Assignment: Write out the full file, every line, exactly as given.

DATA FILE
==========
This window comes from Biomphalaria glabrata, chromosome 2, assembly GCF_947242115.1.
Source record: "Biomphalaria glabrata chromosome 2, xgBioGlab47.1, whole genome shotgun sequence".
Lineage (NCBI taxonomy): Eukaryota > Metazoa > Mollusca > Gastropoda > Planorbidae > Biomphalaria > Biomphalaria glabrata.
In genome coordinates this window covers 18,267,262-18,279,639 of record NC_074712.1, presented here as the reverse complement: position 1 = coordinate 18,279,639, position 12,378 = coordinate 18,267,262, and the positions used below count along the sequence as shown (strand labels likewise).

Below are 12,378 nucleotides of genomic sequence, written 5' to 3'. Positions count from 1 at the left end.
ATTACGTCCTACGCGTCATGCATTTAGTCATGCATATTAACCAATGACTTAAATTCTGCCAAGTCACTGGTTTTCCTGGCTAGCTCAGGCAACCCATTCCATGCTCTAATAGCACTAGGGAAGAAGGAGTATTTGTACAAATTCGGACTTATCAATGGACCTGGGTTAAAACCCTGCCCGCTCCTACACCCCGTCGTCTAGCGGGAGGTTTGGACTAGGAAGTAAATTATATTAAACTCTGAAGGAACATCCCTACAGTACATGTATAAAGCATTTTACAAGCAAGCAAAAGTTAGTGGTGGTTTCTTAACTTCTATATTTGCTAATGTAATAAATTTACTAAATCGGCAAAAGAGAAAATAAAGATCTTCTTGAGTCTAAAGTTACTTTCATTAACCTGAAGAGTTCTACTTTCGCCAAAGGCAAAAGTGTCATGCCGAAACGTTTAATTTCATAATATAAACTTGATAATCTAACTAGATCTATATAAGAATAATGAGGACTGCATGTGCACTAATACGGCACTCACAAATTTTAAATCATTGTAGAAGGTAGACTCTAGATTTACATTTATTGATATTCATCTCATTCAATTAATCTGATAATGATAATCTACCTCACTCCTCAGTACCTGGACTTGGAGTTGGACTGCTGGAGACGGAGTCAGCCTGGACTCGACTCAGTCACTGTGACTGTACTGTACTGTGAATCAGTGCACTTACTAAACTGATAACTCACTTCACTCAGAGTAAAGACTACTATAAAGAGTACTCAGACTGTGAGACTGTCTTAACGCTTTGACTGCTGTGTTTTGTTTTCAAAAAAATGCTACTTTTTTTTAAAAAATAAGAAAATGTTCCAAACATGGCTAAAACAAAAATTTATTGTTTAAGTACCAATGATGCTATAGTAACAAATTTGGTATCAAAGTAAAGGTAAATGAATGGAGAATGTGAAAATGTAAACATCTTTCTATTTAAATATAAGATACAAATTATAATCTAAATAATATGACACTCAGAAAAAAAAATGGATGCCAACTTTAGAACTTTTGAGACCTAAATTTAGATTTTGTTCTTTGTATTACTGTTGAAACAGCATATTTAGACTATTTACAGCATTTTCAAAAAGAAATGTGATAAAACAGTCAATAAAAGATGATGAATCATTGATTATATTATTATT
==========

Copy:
This window comes from Biomphalaria glabrata, chromosome 2, assembly GCF_947242115.1.
Source record: "Biomphalaria glabrata chromosome 2, xgBioGlab47.1, whole genome shotgun sequence".
Lineage (NCBI taxonomy): Eukaryota > Metazoa > Mollusca > Gastropoda > Planorbidae > Biomphalaria > Biomphalaria glabrata.
In genome coordinates this window covers 18,267,262-18,279,639 of record NC_074712.1, presented here as the reverse complement: position 1 = coordinate 18,279,639, position 12,378 = coordinate 18,267,262, and the positions used below count along the sequence as shown (strand labels likewise).

Below are 12,378 nucleotides of genomic sequence, written 5' to 3'. Positions count from 1 at the left end.
ATTACGTCCTACGCGTCATGCATTTAGTCATGCATATTAACCAATGACTTAAATTCTGCCAAGTCACTGGTTTTCCTGGCTAGCTCAGGCAACCCATTCCATGCTCTAATAGCACTAGGGAAGAAGGAGTATTTGTACAAATTCGGACTTATCAATGGACCTGGGTTAAAACCCTGCCCGCTCCTACACCCCGTCGTCTAGCGGGAGGTTTGGACTAGGAAGTAAATTATATTAAACTCTGAAGGAACATCCCTACAGTACATGTATAAAGCATTTTACAAGCAAGCAAAAGTTAGTGGTGGTTTCTTAACTTCTATATTTGCTAATGTAATAAATTTACTAAATCGGCAAAAGAGAAAATAAAGATCTTCTTGAGTCTAAAGTTACTTTCATTAACCTGAAGAGTTCTACTTTCGCCAAAGGCAAAAGTGTCATGCCGAAACGTTTAATTTCATAATATAAACTTGATAATCTAACTAGATCTATATAAGAATAATGAGGACTGCATGTGCACTAATACGGCACTCACAAATTTTAAATCATTGTAGAAGGTAGACTCTAGATTTACATTTATTGATATTCATCTCATTCAATTAATCTGATAATGATAATCTACCTCACTCCTCAGTACCTGGACTTGGAGTTGGACTGCTGGAGACGGAGTCAGCCTGGACTCGACTCAGTCACTGTGACTGTACTGTACTGTGAATCAGTGCACTTACTAAACTGATAACTCACTTCACTCAGAGTAAAGACTACTATAAAGAGTACTCAGACTGTGAGACTGTCTTAACGCTTTGACTGCTGTGTTTTGTTTTCAAAAAAATGCTACTTTTTTTTAAAAAATAAGAAAATGTTCCAAACATGGCTAAAACAAAAATTTATTGTTTAAGTACCAATGATGCTATAGTAACAAATTTGGTATCAAAGTAAAGGTAAATGAATGGAGAATGTGAAAATGTAAACATCTTTCTATTTAAATATAAGATACAAATTATAATCTAAATAATATGACACTCAGAAAAAAAAATGGATGCCAACTTTAGAACTTTTGAGACCTAAATTTAGATTTTGTTCTTTGTATTACTGTTGAAACAGCATATTTAGACTATTTACAGCATTTTCAAAAAGAAATGTGATAAAACAGTCAATAAAAGATGATGAATCATTGATTATATTATTATT